Also wanted to make note, I'm looking at contact within my state and possibly across our country. I do not, and do not forsee, any need to talk to anyone around the world. Been to enough countries and not interested in talking to them.  :segrin:  So, dual band would be the way to go?

If you want to reliably talk cross country you'll still need to go HF.


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#19 OFFLINE   HardenedArm556

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Posted Jul. 07 2017 - 12:05 AM

Ok, with some help from my in-laws kicking in for my B-day, I am now looking at getting this radio. I think, from my reading up, it should do the trick for a good while.

 

http://www.hamradio....m?pid=H0-010079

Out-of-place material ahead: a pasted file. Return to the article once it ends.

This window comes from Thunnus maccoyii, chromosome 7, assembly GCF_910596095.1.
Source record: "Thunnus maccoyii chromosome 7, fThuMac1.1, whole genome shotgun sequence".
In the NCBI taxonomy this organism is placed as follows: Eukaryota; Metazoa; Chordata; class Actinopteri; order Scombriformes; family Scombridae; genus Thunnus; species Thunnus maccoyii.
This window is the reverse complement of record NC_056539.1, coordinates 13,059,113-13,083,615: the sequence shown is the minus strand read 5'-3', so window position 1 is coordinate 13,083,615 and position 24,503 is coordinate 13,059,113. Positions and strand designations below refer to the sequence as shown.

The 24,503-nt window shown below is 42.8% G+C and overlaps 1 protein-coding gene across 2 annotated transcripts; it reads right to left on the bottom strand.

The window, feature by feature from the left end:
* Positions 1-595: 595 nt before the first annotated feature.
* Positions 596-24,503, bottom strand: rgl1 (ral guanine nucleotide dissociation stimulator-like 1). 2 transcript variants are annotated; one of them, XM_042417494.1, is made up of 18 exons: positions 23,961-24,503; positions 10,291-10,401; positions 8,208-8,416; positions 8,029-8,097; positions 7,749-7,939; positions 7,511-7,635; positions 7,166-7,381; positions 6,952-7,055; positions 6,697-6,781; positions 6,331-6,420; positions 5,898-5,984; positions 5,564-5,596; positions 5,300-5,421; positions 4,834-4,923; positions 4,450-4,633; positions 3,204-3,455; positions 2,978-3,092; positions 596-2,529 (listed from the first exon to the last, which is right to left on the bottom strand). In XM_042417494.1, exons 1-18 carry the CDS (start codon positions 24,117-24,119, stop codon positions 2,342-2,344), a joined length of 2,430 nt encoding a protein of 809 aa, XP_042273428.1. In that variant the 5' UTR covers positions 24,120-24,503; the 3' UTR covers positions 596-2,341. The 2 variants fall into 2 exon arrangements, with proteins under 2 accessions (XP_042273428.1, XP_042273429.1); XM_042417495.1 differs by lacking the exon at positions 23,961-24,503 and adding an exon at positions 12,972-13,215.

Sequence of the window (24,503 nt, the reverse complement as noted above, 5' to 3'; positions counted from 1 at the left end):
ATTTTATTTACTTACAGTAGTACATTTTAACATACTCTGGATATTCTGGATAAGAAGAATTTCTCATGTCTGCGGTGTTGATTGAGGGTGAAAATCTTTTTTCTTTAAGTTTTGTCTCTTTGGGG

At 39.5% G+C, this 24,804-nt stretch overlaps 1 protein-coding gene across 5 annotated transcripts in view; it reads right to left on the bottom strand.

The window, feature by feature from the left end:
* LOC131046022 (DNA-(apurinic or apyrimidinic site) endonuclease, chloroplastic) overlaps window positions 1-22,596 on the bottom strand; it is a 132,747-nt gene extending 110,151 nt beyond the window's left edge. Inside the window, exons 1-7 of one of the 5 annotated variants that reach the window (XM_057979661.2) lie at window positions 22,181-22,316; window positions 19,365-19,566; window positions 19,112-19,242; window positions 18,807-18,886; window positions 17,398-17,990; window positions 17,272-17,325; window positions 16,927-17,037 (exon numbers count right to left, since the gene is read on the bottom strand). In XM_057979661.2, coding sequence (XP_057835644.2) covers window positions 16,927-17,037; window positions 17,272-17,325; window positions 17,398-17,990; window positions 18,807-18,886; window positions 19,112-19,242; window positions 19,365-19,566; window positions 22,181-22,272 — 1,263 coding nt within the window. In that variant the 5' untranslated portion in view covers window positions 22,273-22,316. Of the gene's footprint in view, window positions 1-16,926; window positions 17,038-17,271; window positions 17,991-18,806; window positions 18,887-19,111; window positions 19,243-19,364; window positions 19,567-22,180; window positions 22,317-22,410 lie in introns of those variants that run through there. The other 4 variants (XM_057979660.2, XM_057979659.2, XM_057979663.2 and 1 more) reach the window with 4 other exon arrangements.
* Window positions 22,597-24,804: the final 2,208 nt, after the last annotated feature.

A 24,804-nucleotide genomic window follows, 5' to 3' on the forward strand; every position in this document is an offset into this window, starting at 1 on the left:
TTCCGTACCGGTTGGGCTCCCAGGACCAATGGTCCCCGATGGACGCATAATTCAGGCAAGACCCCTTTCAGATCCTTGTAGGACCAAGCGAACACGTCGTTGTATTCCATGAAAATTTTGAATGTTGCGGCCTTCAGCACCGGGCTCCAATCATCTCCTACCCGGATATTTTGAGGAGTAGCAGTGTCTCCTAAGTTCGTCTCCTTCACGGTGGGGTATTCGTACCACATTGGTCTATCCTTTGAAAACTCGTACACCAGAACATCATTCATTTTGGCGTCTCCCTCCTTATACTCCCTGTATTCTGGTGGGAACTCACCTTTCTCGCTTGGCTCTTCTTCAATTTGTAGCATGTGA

#20 OFFLINE   Pepper

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Posted Jul. 07 2017 - 12:21 AM

Ok, with some help from my in-laws kicking in for my B-day, I am now looking at getting this radio. I think, from my reading up, it should do the trick for a good while.

 

http://www.hamradio....m?pid=H0-010079

That's a very good radio. But like I said, don't overlook the used market, especially with a mobile rig of any kind. There are hams that have to have the newest, coolest gadget, and will sell the old one to finance the new one. I have radios that I bought used, 20 years ago. Check all the sites for a good used rig, bet you can find a good deal on that specific radio, probably at some substantial savings.